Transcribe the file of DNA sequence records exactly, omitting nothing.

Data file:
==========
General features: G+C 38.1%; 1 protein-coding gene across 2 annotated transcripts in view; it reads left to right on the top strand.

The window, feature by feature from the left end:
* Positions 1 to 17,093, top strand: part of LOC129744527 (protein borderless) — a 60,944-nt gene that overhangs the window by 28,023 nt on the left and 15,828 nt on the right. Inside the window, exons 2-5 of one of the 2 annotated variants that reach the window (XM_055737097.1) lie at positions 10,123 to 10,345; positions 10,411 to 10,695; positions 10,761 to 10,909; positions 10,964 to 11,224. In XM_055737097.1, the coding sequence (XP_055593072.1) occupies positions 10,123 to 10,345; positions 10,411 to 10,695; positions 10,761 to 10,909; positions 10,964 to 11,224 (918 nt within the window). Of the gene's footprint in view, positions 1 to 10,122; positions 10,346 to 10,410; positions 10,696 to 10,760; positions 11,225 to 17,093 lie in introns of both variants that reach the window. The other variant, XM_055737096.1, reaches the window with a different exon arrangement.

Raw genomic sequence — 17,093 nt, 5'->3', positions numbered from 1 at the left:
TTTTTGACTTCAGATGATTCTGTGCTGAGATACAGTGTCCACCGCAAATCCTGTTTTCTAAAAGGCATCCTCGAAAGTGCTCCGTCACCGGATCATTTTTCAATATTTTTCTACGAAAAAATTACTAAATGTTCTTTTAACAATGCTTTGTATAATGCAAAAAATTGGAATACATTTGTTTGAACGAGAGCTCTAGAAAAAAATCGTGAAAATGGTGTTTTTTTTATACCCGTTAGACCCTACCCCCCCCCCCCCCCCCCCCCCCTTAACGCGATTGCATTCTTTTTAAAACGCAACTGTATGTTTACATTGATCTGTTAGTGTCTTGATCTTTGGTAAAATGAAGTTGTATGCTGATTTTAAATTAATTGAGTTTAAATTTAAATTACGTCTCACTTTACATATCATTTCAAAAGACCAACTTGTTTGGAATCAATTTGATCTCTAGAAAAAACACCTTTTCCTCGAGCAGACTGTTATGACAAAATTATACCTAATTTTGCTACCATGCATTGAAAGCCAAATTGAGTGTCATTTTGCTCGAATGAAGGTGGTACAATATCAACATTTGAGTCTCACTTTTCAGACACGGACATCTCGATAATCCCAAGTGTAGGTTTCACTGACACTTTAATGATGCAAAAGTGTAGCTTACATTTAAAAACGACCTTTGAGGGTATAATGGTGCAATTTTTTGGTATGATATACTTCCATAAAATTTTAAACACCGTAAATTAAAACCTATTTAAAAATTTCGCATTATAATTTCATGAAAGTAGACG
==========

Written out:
General features: G+C 38.1%; 1 protein-coding gene across 2 annotated transcripts in view; it reads left to right on the top strand.

The window, feature by feature from the left end:
* Positions 1 to 17,093, top strand: part of LOC129744527 (protein borderless) — a 60,944-nt gene that overhangs the window by 28,023 nt on the left and 15,828 nt on the right. Inside the window, exons 2-5 of one of the 2 annotated variants that reach the window (XM_055737097.1) lie at positions 10,123 to 10,345; positions 10,411 to 10,695; positions 10,761 to 10,909; positions 10,964 to 11,224. In XM_055737097.1, the coding sequence (XP_055593072.1) occupies positions 10,123 to 10,345; positions 10,411 to 10,695; positions 10,761 to 10,909; positions 10,964 to 11,224 (918 nt within the window). Of the gene's footprint in view, positions 1 to 10,122; positions 10,346 to 10,410; positions 10,696 to 10,760; positions 11,225 to 17,093 lie in introns of both variants that reach the window. The other variant, XM_055737096.1, reaches the window with a different exon arrangement.

Raw genomic sequence — 17,093 nt, 5'->3', positions numbered from 1 at the left:
TTTTTGACTTCAGATGATTCTGTGCTGAGATACAGTGTCCACCGCAAATCCTGTTTTCTAAAAGGCATCCTCGAAAGTGCTCCGTCACCGGATCATTTTTCAATATTTTTCTACGAAAAAATTACTAAATGTTCTTTTAACAATGCTTTGTATAATGCAAAAAATTGGAATACATTTGTTTGAACGAGAGCTCTAGAAAAAAATCGTGAAAATGGTGTTTTTTTTATACCCGTTAGACCCTACCCCCCCCCCCCCCCCCCCCCCCTTAACGCGATTGCATTCTTTTTAAAACGCAACTGTATGTTTACATTGATCTGTTAGTGTCTTGATCTTTGGTAAAATGAAGTTGTATGCTGATTTTAAATTAATTGAGTTTAAATTTAAATTACGTCTCACTTTACATATCATTTCAAAAGACCAACTTGTTTGGAATCAATTTGATCTCTAGAAAAAACACCTTTTCCTCGAGCAGACTGTTATGACAAAATTATACCTAATTTTGCTACCATGCATTGAAAGCCAAATTGAGTGTCATTTTGCTCGAATGAAGGTGGTACAATATCAACATTTGAGTCTCACTTTTCAGACACGGACATCTCGATAATCCCAAGTGTAGGTTTCACTGACACTTTAATGATGCAAAAGTGTAGCTTACATTTAAAAACGACCTTTGAGGGTATAATGGTGCAATTTTTTGGTATGATATACTTCCATAAAATTTTAAACACCGTAAATTAAAACCTATTTAAAAATTTCGCATTATAATTTCATGAAAGTAGACG